Why Electric Cars Make Sense Even When Gas Is $2 A Gallon


2016 Nissan Leaf

2016 Nissan Leaf

Whenever gas prices fall, there's always much speculation about how they will impact electric-car sales.

That's because, for some consumers, one of the primary selling points of an electric car is the money saved by avoiding gas stations.

But when gas gets cheap, that becomes a less compelling reason for certain buyers.

DON'T MISS: Low Gas Prices Lead To Lower 2016 Toyota Prius Global Sales Targets

Yet there are still good reasons to buy an electric car, even when gas is $2.00 a gallon, as detailed in a recent Forbes report.

You can read all 10 of them at the link; they focus on why an electric car still makes financial sense.

One is that the average cost of grid electricity is still lower than the cost of a gallon of gasoline.

2016 Ford Focus Electric

2016 Ford Focus Electric

At current gas prices, it costs about $1,000 a year to run a gasoline Ford Focus (assuming 15,000 miles per year), compared to $600 for the Focus Electric, according to the EPA's fueleconomy.gov website.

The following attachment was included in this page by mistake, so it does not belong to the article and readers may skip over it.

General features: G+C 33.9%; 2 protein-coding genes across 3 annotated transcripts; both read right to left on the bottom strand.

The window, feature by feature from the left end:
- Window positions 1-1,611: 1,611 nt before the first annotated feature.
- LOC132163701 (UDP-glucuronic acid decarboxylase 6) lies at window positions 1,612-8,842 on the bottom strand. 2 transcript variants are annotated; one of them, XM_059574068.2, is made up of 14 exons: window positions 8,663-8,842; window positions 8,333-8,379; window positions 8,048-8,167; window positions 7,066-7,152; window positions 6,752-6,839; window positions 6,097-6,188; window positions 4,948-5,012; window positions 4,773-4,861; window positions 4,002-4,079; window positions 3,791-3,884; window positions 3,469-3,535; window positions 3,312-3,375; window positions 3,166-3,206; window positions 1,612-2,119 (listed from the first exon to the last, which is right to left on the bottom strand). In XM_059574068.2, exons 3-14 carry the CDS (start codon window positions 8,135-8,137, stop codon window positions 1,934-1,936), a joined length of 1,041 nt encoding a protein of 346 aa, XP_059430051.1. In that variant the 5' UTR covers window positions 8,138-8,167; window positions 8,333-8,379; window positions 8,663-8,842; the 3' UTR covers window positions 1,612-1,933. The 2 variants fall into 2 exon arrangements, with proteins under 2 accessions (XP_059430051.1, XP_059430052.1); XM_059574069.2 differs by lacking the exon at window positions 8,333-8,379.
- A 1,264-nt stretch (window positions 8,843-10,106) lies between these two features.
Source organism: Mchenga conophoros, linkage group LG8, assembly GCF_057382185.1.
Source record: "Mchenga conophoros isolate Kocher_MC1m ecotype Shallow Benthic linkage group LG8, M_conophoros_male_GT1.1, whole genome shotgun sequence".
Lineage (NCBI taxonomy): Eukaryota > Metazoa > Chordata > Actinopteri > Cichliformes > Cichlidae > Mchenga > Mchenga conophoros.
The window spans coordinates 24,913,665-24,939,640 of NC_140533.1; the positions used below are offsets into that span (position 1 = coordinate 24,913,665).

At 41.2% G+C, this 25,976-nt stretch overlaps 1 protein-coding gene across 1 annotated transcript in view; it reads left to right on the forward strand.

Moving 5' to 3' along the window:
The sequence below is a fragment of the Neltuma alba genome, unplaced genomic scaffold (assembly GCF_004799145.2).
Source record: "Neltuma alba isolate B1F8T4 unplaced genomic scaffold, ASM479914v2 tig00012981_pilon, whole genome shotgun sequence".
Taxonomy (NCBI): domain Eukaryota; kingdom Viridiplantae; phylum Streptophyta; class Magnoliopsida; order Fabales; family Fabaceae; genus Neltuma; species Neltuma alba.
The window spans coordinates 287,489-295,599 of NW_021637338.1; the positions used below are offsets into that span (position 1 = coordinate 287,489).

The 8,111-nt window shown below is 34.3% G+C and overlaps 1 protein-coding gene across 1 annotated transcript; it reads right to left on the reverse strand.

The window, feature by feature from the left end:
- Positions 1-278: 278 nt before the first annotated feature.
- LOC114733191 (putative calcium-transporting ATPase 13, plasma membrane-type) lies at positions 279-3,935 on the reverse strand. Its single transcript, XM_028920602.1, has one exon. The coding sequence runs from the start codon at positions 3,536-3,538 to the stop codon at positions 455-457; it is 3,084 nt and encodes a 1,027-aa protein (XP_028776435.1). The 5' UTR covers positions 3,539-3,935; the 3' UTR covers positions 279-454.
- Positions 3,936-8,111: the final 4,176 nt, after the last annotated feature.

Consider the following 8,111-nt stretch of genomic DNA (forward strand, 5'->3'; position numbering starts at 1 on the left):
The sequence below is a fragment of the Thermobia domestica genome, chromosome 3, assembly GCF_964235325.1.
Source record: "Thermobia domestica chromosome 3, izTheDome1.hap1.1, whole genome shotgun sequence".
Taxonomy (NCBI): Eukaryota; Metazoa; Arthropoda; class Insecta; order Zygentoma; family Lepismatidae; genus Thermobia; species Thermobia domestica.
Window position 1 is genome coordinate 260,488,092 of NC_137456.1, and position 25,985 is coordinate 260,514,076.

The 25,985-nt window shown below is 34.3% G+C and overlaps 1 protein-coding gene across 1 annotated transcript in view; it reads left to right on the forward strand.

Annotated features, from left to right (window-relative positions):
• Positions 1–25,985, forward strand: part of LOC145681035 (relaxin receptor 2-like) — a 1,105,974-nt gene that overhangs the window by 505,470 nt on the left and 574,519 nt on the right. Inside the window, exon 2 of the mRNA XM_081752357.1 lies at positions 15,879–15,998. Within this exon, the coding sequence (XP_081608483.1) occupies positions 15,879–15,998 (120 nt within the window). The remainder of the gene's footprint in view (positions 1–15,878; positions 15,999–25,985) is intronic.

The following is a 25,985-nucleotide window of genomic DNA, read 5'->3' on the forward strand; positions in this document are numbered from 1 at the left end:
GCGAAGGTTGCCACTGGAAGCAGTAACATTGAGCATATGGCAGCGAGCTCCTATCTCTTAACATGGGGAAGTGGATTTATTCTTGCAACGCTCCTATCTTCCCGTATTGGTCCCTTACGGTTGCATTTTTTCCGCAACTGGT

Electricity rates in certain regions can skew those figures somewhat, but the lower off-peak rates offered by some utilities can also tilt the equation in an electric-car owner's favor.

It's also possible for owners to generate their own electricity with home solar installations, although these can be costly.

MORE: Will Cheap Gas, Soaring SUV Sales Sink Fuel-Economy Goals?

And of course when gas prices get low, they rarely stay that way over the long term. During the lifespan of a new car, prices can fluctuate dramatically.

The U.S. Energy Information Administration already predicts that gas prices will rise from the current national average of $2.02 per gallon to $2.36 per gallon next year.

At that average, owners with vehicles getting 20 mpg will pay an extra $255 over 12 months, according to the EPA's fuel-cost calculator.

2016 Mitsubishi i-MiEV

2016 Mitsubishi i-MiEV

In the meantime, there's even a way for electric-car buyers to make low gas prices work in their favor.

Low fuel prices have helped to depress the market for used electric cars, and their prices. Buyers of new plug-in cars can still take advantage of Federal, state, and local incentives, too.

Then there are still the many reasons to buy an electric car that have nothing at all to do with dollars and cents.

They produce no carbon emissions, and their near-silent operation and instant torque delivery turn out to be alluring to drivers of all backgrounds.

So whether gas is $2.00 or $4.00 a gallon, the article suggests, electric cars always remain worth considering.

[hat tip: Ryan Cody]

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